If you have been reading this newsletter for any time at all, you already know that I have grave doubts about the value of iron supplements.
I also have a very strong belief in the studies that show that iron buildup contributes to aging, dementia, Alzheimer’s, and generally to things just getting crummy as we get older.
So lower iron is often and usually better.
In this newsletter, we’re going to examine iron and the role of iron in aging.
And we’re going to show you a very promising way to raise your iron if your iron is low, without increasing your consumption of iron supplements or iron-rich foods.
So let’s take a look at the role of iron in aging.
Patients with Alzheimer’s or Parkinson’s show a dramatic increase in their brain iron content
When iron increases, it represents the most powerful source of free radicals.
Loose iron ions are a constant generator of vast numbers of free radicals that cells cannot control.
This is why it is so valuable to lower your iron stores.
Women who are menstruating will be bleeding every month.
They lose about 2 milligrams or so of iron each cycle.
But iron is added to everything containing flour in the US and much of the world.
By the time you add it all up, by age 65, a woman’s iron level is about the same as a man’s.
So, during menstruation anyway, women are somewhat protected against excess iron as blood does contain iron.
But men do not have this method of iron disposal.
And iron often builds up to very high levels in men.
In this study, they restricted the iron in rats’ diets, and they found that lower tissue levels of iron led to longer life and a healthier life in rats.
It may very well be that
the modulation of total iron is an important component of that aging.
So given this, a good question remains:
What is a good level of iron in the body?
The National Institutes of Health says that these are good ferritin levels, and ferritin is a fairly robust blood test for iron:
I would aim for the lowest iron possible.
But what if your doctor says you need more iron?
What about men who say that they are “anemic”?
It can be dangerous to consume iron.
We want to get rid of iron.
And a lot of times we have more than enough iron.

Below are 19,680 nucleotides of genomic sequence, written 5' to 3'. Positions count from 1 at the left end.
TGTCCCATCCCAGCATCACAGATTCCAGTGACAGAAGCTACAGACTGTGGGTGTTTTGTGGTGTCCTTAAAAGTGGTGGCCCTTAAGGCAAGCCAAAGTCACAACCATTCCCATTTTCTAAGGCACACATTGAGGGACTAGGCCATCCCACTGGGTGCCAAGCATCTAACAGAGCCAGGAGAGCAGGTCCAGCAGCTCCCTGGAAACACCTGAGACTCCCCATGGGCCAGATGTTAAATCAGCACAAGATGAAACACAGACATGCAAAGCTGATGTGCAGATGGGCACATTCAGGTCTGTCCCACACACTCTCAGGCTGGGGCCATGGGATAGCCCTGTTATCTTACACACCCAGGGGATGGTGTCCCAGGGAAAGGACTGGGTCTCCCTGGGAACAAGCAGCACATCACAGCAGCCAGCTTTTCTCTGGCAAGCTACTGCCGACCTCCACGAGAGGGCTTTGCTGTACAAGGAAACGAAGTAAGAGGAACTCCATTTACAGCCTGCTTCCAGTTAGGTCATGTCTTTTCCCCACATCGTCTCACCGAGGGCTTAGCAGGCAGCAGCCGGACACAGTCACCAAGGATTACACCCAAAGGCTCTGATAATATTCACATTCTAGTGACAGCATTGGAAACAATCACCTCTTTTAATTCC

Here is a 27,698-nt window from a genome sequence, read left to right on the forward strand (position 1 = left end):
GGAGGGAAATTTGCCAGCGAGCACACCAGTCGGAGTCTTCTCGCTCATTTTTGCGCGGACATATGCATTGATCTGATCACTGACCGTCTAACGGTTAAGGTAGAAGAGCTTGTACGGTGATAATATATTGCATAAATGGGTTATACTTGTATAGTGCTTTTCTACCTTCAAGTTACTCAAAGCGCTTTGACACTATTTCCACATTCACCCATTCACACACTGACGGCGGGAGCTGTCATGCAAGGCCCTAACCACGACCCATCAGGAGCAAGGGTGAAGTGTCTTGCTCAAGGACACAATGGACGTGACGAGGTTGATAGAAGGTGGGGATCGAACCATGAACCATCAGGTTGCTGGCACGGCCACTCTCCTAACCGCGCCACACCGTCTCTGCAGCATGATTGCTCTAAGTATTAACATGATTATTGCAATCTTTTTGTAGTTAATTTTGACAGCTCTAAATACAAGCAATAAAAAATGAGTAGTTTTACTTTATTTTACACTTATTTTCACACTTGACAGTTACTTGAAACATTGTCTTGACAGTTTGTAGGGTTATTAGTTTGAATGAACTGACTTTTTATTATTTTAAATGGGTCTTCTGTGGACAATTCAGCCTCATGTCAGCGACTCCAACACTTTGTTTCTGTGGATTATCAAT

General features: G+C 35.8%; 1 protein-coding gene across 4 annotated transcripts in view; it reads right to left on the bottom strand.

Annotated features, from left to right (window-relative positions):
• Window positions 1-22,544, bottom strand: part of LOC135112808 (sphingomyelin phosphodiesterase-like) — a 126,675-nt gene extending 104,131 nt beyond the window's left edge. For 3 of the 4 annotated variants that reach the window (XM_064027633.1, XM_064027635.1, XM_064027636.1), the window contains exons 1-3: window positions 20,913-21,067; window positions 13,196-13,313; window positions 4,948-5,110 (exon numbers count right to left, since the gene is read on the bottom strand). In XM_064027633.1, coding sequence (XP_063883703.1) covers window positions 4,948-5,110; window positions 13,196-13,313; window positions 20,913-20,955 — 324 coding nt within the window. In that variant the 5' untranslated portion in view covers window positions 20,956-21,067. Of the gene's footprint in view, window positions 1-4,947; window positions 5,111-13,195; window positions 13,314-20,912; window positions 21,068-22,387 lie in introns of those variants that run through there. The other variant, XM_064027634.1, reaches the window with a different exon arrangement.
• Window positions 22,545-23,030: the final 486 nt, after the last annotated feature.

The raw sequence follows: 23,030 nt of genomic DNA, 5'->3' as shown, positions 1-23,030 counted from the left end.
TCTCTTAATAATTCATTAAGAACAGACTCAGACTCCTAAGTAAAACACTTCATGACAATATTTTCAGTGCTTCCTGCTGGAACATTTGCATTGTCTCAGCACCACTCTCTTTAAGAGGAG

It’s just not being utilized properly.
So here is an excellent study out of China that has been replicated and verified by other studies:
By giving fairly high doses of vitamin A (in the study they used retinol) over a few months, researchers were able to restore iron levels even without consumption of additional iron.
It seems that the intervention of VA supplement with relative high dose of retinol at dietary level could enhance the iron status further in no-anemic healthy adults even without dietary iron supplementation
This is great news if you have “anemia”.
Another crucial supplement that assists in fighting so-called “anemia” is vitamin K.
Erythropoietin is a factor found in the blood that tells the body to produce more red blood cells.
We don’t know why, but people with “anemia” are often low in erythropoietin.
Vitamin K stimulates erythropoietin, and it can, with the help of vitamin A, bring about a complete cure to “anemia” without the risk of consuming iron.
Talk to your doctor about any of these solutions or ideas, and don’t just take my word for anything.
This is a jumping off point for your own research.
It hopefully will help you recover from anemia in the best way possible, and avoid any chance of iron overload.
Effects of vitamin A supplementation on nutritional status of iron in healthy adults
Ferritin blood test
Iron accumulation in aging: modulation by dietary restriction
Vitamin A supplementation in children with poor vitamin A and iron status increases erythropoietin and hemoglobin concentrations without changing total body iron